Our results clearly demonstrate the effect of GGQ methylation in the class-1 RFs on both catalytic activity and accuracy of translation termination. On the basis of the A value calculation (Table 2), we infer that accuracy originates from the lower efficiency of recognition of the near-cognate codons than the cognate codons by the RFs. When the catalytic efficiencies were compared for peptide release on cognate versus near-cognate codons, the unmethylated RFs were two- to four-fold less accurate than the methylated RFs by performing less efficient discrimination between a cognate and a near-cognate codon. This applies not only to the near-cognate stop codons, but also to the Trp codon encoded by UGG. However, question remains that how lack of GGQ methylation may affect accuracy of translation termination, when the methylation site is located far from the stop codon recognition site on the ribosome.
We revisited the conformational cycle of the RFs during translation termination to seek an answer to the question above. The RFs are seen in the compact state (Fig. 1A) in complex with the methyltransferase HemK encoded by the gene prmC, which methylates the GGQ motif (
). This “compact to open” transition of the RFs acts as a “check-point” for the RFs before peptide release. Since the GGQ motif shows close interaction with domain II in the compact state, we asked whether GGQ methylation can influence the conformational transition of the RFs from the compact to the open conformation.
It has been shown the rate of the catalytic peptide release step by RFs escalates with an increase in pH until it becomes faster than the pH-independent compact to open transition step, which then becomes rate limiting (
). We conducted peptide release assays at different pH to find out at which pH the transition from pH-dependent to pH-independent kinetics happens in RFs in comparison to mRFs. Our results show that for both mRF1 and mRF2, the pH-independent “compact to open” transition step becomes rate limiting at pH higher than 7.9. In contrast, for unmethylated RF1 and RF2, the rate of peptide release keeps increasing in a pH-dependent manner even at pH 8.5. This means that for the unmethylated RFs, the catalytic step remains rate limiting. Thus, the lack of GGQ methylation likely induces error in RF1/2 by promoting easier transition to the open state, which allows them to bypass the “check-point,” irrespective of the cognate or near-cognate codon.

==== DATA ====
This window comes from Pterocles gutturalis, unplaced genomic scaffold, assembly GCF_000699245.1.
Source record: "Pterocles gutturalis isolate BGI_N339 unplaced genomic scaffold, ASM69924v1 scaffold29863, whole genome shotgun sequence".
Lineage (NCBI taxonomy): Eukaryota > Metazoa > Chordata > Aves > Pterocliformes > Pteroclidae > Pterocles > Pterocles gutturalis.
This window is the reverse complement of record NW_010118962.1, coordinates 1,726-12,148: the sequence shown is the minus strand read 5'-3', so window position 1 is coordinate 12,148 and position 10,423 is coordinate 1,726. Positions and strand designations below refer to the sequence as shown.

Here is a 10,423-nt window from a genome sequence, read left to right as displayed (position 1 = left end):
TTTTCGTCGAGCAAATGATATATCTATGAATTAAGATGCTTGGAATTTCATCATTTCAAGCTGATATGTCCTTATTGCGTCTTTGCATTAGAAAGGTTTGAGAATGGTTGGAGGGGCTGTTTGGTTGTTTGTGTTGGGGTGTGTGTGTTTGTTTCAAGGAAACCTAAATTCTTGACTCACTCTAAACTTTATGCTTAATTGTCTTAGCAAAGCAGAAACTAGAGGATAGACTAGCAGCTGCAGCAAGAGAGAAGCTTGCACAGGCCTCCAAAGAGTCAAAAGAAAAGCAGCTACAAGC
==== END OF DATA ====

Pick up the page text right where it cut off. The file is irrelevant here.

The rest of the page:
We further asked whether the lack of GGQ methylation perturbs the overall stability of the RFs. For that we performed thermal melting experiments with mRF2 and RF2 and followed the transition with CD and SYPRO-orange fluorescence. The Tms estimated from the transition midpoints for mRF2 was slightly higher than RF2 in both assays suggesting higher stability of the mRFs. However, much higher binding of SYPRO-orange to RF2 than the same concentration of mRF2 indicated that RF2 allows higher access to the dye to its hydrophobic patches. Thus, unmethylated RFs likely have lesser structural rigidity than mRFs, which may explain why the RFs undergo easier transition from compact to open conformation than the mRFs.
Recent report suggests that ribosomal dynamics during RF1 and RF2 interaction with RF3 play a major role in translation termination (
), it is an interesting question whether structural dynamics of RF1/RF2 can influence the process. Since our results indicate that GGQ methylation modulates structural flexibility of the RFs, whether or not it also has impact on the RF3-mediated steps subsequent to peptide release remains to be seen in future.
In summary, we suspect that a relatively less-rigid structural architecture of the RFs in the absence of GGQ methylation allows them to undergo easier transition from the compact to the open state, thereby compromising their accuracy for codon-specific peptide release. However, the accuracy-loss effects are mild compared with the loss of catalytic activity associated with the lack of GGQ methylation in RFs. Since prmC is not an essential housekeeping gene and its expression varies in different growth conditions, we suspect that GGQ methylation may work like a tool for regulation of speed and accuracy of translation termination, especially in the stress conditions. In a cell when survival becomes a big question, the unmethylated RFs probably manage to terminate translation even on the near-cognate codons with their compromised accuracy, which would rescue the ribosomes from sequestration. We propose that this can be one of the physiological implications of GGQ methylation in the bacterial RFs.
Buffer and the components of the translation system
70S ribosome and tRNAfMet were purified from bacteria Escherichia coli MRE600 using a standard protocol (